- Where the business is expected to experience variability for a number of years before achieving a sustainable operating level.
The Capitalized Cash Flow and Capitalized Earnings approaches use historical performance as a proxy for the company’s future cash flows or earnings. When considering historical performance, CBVs will normalize the historical results to reflect a maintainable range of cash flows or earnings, as discussed further in our Understanding Valuation Earnings Adjustments blog.
The Capitalized Cash Flow and Capitalized Earnings approaches are appropriate for:
- A business with unreliable or unavailable forecasts; and/or
- A mature business that is expected to continue to operate for the foreseeable future with cash flows and earnings that are expected to remain stable in the future.
The primary difference between a CCF and capitalized earnings approach is whether capital expenditures are considered rather than relying on amortization and depreciation as a proxy for capital expenditures.
There are advantages and disadvantages to all of the aforementioned approaches, and the choice of approach by a CBV may depend on a variety of factors including the nature of the business and information available.
Since CBVs, like anyone else, cannot see into the future, a discount rate is used to account for the underlying risk of the future earnings and cash flows. The discount rate also considers the time value of money, bringing the future cash flows and earnings into today’s dollars (the time value of money concept is discussed further in our blog, Money Now vs. Money Later). Determining an appropriate discount rate can be complex and requires professional judgement by the CBV. Factors that are considered in determining an appropriate discount rate include: market conditions at the Valuation Date and company-specific risks, such as risks associated with the size, industry, and operations of the company.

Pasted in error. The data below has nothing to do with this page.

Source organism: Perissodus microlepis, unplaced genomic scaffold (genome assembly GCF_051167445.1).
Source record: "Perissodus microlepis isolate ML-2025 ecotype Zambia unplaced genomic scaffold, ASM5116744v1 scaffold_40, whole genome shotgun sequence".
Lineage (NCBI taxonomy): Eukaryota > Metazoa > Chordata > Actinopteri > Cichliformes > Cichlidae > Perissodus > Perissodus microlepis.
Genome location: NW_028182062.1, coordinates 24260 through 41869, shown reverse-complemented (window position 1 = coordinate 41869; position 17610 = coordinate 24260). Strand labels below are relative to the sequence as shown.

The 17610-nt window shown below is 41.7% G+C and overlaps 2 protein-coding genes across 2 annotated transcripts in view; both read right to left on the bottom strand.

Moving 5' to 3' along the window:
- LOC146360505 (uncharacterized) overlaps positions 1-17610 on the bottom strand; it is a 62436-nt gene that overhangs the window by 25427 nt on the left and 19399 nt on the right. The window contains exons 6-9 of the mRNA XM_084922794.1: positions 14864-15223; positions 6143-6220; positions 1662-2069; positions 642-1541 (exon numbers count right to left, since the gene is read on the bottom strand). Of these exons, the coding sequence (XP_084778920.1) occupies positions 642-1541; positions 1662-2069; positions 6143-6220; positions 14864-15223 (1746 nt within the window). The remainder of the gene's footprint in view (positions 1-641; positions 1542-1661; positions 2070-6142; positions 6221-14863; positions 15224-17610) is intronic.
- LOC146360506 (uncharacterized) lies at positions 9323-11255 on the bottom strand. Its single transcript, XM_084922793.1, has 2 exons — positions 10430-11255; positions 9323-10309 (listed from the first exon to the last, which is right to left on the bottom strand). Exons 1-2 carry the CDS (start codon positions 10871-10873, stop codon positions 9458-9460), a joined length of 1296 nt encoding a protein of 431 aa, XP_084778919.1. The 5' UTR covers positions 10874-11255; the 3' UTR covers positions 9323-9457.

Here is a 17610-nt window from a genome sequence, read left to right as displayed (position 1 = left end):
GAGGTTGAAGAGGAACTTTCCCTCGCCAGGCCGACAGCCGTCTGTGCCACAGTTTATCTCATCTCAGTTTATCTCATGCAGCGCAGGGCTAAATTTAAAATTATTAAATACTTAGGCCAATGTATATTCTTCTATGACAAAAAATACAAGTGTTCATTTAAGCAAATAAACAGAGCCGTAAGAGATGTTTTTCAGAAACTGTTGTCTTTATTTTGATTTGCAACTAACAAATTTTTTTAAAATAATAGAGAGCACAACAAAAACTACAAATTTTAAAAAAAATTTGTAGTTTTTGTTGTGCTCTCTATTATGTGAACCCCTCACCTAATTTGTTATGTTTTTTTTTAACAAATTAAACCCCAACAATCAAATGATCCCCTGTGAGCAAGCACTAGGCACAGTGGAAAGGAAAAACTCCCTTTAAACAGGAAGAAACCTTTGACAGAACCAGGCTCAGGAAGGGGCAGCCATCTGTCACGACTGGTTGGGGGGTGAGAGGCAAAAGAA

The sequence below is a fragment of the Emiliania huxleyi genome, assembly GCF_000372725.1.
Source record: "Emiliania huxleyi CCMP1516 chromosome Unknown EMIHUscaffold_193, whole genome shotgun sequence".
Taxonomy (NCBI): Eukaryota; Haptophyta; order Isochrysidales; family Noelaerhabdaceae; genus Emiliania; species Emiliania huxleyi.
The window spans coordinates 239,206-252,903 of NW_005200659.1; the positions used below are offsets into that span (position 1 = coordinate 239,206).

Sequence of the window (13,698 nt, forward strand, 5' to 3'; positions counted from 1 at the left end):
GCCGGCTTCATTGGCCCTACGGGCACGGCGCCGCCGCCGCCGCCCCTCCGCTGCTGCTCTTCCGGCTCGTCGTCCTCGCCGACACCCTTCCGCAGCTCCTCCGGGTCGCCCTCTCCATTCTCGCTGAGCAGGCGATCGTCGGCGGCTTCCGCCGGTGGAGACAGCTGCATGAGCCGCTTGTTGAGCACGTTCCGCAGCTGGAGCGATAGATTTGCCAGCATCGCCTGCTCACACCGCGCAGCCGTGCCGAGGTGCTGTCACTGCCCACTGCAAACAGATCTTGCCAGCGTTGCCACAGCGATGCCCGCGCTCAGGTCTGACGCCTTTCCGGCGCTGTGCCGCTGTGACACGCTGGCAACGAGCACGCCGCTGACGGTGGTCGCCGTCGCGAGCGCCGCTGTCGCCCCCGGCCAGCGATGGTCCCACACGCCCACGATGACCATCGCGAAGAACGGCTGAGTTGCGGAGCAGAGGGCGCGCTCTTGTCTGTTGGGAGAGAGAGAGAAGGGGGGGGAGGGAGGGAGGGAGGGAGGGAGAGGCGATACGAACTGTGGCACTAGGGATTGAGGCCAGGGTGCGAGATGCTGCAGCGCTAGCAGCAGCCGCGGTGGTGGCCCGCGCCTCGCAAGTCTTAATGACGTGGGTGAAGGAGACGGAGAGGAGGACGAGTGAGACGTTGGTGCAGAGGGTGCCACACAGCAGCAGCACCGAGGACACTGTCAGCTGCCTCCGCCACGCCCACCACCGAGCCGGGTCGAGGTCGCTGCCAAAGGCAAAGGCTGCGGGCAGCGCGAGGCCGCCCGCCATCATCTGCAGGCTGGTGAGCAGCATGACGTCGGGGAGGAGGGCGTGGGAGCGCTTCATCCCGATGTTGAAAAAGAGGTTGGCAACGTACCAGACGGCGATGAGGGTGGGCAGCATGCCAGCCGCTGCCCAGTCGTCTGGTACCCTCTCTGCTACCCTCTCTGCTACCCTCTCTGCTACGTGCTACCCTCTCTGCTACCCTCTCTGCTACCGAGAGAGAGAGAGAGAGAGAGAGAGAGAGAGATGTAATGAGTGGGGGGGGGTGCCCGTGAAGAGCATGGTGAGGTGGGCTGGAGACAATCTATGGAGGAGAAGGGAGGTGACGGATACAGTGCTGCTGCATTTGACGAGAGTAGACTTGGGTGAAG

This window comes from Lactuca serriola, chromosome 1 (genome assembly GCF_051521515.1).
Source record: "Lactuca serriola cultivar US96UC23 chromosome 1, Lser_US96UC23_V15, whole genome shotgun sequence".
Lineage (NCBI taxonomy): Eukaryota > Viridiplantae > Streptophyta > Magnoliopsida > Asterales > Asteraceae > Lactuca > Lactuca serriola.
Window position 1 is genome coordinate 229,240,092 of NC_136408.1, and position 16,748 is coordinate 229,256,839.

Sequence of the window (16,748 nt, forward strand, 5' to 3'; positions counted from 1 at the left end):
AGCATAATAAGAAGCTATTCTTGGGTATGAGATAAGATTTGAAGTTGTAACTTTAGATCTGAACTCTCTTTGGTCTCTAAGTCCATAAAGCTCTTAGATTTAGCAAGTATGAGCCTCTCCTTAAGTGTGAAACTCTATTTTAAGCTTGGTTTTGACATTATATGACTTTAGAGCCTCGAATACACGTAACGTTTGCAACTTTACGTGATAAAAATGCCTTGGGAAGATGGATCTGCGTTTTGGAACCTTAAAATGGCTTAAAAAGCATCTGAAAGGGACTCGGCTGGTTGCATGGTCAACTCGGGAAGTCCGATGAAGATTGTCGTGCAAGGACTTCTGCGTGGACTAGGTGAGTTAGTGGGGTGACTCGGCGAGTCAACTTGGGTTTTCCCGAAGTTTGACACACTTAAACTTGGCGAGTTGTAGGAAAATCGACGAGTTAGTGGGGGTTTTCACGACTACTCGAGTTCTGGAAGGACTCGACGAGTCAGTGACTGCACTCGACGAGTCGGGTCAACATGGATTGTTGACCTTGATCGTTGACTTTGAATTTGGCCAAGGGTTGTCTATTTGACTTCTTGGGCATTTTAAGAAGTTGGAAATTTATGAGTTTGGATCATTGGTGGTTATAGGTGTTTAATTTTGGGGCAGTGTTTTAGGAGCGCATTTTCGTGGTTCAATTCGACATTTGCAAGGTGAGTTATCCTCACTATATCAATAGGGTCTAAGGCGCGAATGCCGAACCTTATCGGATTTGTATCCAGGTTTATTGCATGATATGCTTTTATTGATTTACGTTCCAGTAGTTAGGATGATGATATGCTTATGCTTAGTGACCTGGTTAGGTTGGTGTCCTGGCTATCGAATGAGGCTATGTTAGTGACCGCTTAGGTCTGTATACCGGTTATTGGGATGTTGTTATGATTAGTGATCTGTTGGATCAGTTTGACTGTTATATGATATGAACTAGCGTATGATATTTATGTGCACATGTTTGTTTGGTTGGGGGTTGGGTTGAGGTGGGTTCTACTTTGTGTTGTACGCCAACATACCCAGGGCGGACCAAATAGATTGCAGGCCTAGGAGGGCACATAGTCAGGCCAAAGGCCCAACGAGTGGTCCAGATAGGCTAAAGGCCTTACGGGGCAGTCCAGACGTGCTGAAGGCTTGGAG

Putting It All Together
After an appropriate discount rate is determined by the CBV, it is applied to the expected earnings or cash flow to arrive at the Going Concern Value of the company.
Going back our example, let’s assume the appropriate discount rate determined by the CBV was 25%. We apply the discount rate to the maintainable cash flows through the multiple, determined as the inverse of the discount rate (1/25% = 4.0). This arrives at a going concern value of the company. To determine the goodwill, we deduct the tangible asset backing as shown below.
Income approaches are used when there is an expectation of goodwill in the business given the assumption that the cash flows or earnings generate value above the underlying assets. If that is not the case, an asset approach would be applied since the asset values would exceed the value generated from future cash flows or earnings. The asset approach is discussed further in our blog, Adjusted Book Value Approach.
If you need help navigating the complicated areas of business valuation, the experts at Davis Martindale can help you. Give us a call today for a personalized discussion.